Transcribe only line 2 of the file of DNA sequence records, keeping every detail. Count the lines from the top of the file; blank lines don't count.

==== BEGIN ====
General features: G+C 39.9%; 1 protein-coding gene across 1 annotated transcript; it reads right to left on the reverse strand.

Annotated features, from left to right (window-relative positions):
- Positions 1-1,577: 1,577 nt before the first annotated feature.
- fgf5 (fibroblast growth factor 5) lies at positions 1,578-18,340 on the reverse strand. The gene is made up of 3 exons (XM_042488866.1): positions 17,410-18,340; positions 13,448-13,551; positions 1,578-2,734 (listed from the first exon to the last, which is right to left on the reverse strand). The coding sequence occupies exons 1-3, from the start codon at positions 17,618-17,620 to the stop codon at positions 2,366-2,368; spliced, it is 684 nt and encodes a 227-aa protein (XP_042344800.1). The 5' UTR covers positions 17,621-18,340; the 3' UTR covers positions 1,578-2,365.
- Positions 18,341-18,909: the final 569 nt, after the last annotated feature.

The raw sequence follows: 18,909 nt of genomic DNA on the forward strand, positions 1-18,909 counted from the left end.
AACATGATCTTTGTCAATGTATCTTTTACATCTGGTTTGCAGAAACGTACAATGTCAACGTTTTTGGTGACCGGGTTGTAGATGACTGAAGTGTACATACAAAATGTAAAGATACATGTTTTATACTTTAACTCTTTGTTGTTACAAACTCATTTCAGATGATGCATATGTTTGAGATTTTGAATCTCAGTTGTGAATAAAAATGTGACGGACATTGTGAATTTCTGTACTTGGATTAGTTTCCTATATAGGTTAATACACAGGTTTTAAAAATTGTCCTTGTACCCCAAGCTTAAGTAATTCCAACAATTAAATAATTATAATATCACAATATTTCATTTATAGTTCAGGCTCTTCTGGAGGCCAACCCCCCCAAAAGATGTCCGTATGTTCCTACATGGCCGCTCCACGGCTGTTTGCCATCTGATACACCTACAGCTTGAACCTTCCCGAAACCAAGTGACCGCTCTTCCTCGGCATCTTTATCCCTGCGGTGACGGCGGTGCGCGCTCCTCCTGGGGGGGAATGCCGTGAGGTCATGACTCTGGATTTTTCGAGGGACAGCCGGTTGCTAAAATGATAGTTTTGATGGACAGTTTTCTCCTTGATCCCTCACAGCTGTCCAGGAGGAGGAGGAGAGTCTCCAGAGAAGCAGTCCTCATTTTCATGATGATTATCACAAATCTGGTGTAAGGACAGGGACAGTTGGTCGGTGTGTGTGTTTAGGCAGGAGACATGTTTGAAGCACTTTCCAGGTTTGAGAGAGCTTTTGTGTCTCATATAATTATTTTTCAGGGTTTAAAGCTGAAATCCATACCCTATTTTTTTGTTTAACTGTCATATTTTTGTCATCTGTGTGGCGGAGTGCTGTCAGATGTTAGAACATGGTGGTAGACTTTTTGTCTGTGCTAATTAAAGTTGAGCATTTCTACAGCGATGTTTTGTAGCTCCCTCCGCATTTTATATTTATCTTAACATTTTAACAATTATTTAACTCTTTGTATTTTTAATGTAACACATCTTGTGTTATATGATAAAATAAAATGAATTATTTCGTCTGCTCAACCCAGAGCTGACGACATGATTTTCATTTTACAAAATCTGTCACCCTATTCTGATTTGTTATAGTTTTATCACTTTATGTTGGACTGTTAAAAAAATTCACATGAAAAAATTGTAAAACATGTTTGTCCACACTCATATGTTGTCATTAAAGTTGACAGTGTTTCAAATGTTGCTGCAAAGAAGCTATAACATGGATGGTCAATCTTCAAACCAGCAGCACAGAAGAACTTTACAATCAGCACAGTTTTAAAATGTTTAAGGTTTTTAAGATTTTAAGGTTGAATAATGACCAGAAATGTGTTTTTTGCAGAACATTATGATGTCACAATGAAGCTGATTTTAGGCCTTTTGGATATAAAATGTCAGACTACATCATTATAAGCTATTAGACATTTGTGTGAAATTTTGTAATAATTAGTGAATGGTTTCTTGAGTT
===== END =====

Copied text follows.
Annotated features, from left to right (window-relative positions):